Alocasia gageana is popular mainly for its gigantic heart-shaped leaves. With this plant placed in the corner of the room, you don’t need anything else to make a bolder statement.
You might be surprised to learn how low-maintenance this plant can be. This guide has been written to help everyone from beginners to experts grow their best Alocasia.
- What Is Alocasia Gageana?
- Alocasia Gageana Care
What Is Alocasia Gageana?
Alocasia gageana belongs in nature to the rainforests of Asia and east Australia. It is also known as the elephant ear plant because of its large and oval leaves. The prettiest thing about its leaves is their corrugated edges and bright green color.
Alocasia Gageana Care
Your Alocasia gageana’s height and leaves grow to their maximum potential when grown under bright light and warm temperatures. Don’t forget to feed your plant with the required nutrients regularly too.
– Water Requirements
You only need to water an Alocasia when the top two to three inches of its soil become dry. This means you will have to check the soil every day from the start to see when it gets dry. After a while, you will figure out when your soil approximately becomes dry. It will naturally dry faster and more often in the summer than later in the winter.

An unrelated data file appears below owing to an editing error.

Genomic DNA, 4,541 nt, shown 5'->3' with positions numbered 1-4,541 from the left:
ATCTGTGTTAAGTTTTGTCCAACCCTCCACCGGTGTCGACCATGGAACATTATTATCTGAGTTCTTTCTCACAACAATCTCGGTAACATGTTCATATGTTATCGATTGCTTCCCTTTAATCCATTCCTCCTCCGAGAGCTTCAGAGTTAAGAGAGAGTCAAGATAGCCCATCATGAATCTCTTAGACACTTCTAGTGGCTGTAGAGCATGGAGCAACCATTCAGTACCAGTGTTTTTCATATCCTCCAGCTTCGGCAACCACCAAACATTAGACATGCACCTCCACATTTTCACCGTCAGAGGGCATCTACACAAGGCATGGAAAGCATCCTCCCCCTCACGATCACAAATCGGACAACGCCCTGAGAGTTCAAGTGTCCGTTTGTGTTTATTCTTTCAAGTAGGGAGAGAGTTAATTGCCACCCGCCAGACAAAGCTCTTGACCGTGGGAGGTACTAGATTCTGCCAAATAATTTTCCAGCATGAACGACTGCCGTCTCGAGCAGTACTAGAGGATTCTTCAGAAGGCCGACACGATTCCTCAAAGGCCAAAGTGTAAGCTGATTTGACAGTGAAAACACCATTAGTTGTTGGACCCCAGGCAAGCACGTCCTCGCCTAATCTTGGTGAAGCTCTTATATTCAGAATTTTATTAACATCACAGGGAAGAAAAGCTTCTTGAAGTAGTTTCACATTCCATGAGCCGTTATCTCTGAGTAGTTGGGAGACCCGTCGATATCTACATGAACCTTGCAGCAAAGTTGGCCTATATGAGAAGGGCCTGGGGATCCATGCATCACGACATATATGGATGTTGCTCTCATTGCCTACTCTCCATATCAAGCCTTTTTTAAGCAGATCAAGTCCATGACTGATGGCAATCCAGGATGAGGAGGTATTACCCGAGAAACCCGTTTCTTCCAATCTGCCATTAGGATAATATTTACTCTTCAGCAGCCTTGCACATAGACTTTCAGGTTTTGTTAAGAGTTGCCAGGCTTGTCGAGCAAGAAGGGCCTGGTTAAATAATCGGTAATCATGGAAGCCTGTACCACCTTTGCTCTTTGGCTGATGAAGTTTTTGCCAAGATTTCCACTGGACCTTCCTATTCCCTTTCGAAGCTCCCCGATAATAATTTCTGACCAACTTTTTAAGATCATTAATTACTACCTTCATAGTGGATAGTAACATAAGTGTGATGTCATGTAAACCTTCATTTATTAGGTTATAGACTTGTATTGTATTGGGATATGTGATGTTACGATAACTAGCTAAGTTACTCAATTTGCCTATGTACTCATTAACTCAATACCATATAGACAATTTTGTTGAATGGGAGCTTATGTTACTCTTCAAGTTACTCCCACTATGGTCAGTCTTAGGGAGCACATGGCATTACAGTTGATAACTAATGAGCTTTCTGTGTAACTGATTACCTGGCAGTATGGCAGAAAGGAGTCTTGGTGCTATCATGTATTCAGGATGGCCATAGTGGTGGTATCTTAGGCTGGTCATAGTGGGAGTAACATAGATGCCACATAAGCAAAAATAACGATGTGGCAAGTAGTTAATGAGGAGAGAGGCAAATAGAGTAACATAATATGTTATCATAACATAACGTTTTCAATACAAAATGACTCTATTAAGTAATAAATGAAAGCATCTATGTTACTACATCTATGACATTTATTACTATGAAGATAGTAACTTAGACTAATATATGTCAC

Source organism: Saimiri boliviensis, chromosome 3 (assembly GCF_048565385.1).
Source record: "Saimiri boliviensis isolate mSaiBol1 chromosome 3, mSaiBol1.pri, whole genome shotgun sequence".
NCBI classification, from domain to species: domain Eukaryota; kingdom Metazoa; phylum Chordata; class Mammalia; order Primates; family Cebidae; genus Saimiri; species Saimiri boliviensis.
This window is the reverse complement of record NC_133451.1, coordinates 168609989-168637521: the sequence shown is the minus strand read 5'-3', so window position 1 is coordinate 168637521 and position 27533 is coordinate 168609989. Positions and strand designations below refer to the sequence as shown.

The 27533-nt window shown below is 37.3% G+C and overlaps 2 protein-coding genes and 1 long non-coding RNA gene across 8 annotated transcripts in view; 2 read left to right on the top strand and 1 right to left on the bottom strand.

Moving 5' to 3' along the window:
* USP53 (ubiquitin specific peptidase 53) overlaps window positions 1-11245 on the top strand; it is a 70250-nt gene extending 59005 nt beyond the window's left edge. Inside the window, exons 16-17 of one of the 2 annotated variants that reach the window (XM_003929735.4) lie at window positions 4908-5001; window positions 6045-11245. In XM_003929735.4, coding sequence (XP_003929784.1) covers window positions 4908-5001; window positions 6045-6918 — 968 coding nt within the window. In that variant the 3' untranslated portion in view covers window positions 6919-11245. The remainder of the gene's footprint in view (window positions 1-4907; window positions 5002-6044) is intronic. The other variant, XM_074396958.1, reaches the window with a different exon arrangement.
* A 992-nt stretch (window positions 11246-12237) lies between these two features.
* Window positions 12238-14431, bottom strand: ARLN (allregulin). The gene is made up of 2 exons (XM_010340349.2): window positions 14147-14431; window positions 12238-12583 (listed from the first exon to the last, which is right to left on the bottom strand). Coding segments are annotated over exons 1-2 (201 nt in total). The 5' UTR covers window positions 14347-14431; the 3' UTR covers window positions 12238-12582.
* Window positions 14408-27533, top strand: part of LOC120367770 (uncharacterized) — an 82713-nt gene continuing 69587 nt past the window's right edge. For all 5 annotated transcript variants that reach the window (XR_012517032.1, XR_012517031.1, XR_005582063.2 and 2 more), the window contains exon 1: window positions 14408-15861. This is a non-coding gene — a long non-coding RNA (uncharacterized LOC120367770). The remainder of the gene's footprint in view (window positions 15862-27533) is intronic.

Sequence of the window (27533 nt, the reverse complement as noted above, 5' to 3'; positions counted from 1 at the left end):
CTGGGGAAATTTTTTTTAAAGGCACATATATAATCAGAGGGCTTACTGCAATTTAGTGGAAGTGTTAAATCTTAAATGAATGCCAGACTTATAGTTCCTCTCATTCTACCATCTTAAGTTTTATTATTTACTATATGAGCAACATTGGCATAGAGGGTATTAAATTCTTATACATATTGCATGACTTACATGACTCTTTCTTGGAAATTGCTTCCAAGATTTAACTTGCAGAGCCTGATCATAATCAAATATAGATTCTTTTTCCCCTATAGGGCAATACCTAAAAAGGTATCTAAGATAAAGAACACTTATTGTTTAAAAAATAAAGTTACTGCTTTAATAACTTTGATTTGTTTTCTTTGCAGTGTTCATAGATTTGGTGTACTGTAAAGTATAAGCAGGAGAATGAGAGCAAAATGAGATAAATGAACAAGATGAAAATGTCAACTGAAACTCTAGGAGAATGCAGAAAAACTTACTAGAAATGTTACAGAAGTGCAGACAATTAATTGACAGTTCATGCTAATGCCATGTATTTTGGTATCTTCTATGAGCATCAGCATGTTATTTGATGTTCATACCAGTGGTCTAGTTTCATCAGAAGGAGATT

The quickest way to check if the soil is dry is to plant your finger up to the knuckle. You will easily be able to feel it is dry. Put a wooden skewer or pencil in place to measure the dryness of the soil.
Once the top is dry, you can proceed with the watering. Better use distilled water every time if you can afford it. Water only the soil and pour very slowly, taking enough time until it begins to flow out of the drainage holes. Other options that you have are using rainwater or reverse-osmosis filtered water.
A well-draining soil takes about 10 to 15 minutes to drain all the extra water. After 15 minutes of watering, drain the water collecting tray at the bottom of the pot promptly. Otherwise, you risk letting the roots and bulbs of your Alocasia plant rot in water.
Bottom watering is an effective remedy if the soil has been dried too much for too long. Put the entire Alocasia pot in a bucket filled one-third with water. Give this water 15 to 20 minutes to soak from the bottom into the soil. When the surface begins glistening with water, lift the pot back up and drain it as usual.
– Light Requirements
The big Alocasia leaves need plenty of sunshine to make food. However, you must provide medium-intensity indirect or filtered light.
Plants taken care of outdoors should be provided some shade, either in the form of larger trees or an umbrella or even just bigger plants.
Inside the house, you must look for a perfectly lit spot for your Alocasia gageana albo. Any room with an adequately sized window that receives light for at least six to seven hours daily is good enough.